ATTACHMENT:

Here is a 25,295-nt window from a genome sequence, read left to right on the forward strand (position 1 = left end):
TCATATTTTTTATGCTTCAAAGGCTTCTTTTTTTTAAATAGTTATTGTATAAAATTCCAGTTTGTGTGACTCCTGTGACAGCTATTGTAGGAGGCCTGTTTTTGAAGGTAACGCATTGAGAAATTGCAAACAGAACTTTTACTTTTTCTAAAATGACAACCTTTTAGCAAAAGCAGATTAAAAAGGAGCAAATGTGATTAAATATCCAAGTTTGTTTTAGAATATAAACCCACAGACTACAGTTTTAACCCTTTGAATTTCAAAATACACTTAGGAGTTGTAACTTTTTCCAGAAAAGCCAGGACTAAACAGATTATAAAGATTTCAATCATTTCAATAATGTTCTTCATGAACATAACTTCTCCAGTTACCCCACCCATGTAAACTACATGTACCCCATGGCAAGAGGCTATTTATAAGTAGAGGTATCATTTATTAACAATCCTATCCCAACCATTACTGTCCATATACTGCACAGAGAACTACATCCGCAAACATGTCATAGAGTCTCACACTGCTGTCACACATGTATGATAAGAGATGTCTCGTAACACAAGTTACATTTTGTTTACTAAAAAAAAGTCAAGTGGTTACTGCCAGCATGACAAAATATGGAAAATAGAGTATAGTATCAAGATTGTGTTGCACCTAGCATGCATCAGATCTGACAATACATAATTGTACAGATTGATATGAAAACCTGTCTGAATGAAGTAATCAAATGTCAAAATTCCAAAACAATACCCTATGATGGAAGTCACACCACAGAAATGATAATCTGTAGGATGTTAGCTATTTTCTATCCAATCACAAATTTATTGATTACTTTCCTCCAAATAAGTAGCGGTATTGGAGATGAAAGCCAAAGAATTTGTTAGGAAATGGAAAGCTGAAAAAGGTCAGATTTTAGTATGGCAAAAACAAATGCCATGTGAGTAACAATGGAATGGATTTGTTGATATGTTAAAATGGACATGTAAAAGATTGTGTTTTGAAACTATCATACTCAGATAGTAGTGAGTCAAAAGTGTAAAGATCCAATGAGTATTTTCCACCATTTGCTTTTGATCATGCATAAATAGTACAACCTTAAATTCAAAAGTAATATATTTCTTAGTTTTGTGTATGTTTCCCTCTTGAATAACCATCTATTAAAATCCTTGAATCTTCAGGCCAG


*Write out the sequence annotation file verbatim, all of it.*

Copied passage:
Here is a 25,295-nt window from a genome sequence, read left to right on the forward strand (position 1 = left end):
TCATATTTTTTATGCTTCAAAGGCTTCTTTTTTTTAAATAGTTATTGTATAAAATTCCAGTTTGTGTGACTCCTGTGACAGCTATTGTAGGAGGCCTGTTTTTGAAGGTAACGCATTGAGAAATTGCAAACAGAACTTTTACTTTTTCTAAAATGACAACCTTTTAGCAAAAGCAGATTAAAAAGGAGCAAATGTGATTAAATATCCAAGTTTGTTTTAGAATATAAACCCACAGACTACAGTTTTAACCCTTTGAATTTCAAAATACACTTAGGAGTTGTAACTTTTTCCAGAAAAGCCAGGACTAAACAGATTATAAAGATTTCAATCATTTCAATAATGTTCTTCATGAACATAACTTCTCCAGTTACCCCACCCATGTAAACTACATGTACCCCATGGCAAGAGGCTATTTATAAGTAGAGGTATCATTTATTAACAATCCTATCCCAACCATTACTGTCCATATACTGCACAGAGAACTACATCCGCAAACATGTCATAGAGTCTCACACTGCTGTCACACATGTATGATAAGAGATGTCTCGTAACACAAGTTACATTTTGTTTACTAAAAAAAAGTCAAGTGGTTACTGCCAGCATGACAAAATATGGAAAATAGAGTATAGTATCAAGATTGTGTTGCACCTAGCATGCATCAGATCTGACAATACATAATTGTACAGATTGATATGAAAACCTGTCTGAATGAAGTAATCAAATGTCAAAATTCCAAAACAATACCCTATGATGGAAGTCACACCACAGAAATGATAATCTGTAGGATGTTAGCTATTTTCTATCCAATCACAAATTTATTGATTACTTTCCTCCAAATAAGTAGCGGTATTGGAGATGAAAGCCAAAGAATTTGTTAGGAAATGGAAAGCTGAAAAAGGTCAGATTTTAGTATGGCAAAAACAAATGCCATGTGAGTAACAATGGAATGGATTTGTTGATATGTTAAAATGGACATGTAAAAGATTGTGTTTTGAAACTATCATACTCAGATAGTAGTGAGTCAAAAGTGTAAAGATCCAATGAGTATTTTCCACCATTTGCTTTTGATCATGCATAAATAGTACAACCTTAAATTCAAAAGTAATATATTTCTTAGTTTTGTGTATGTTTCCCTCTTGAATAACCATCTATTAAAATCCTTGAATCTTCAGGCCAG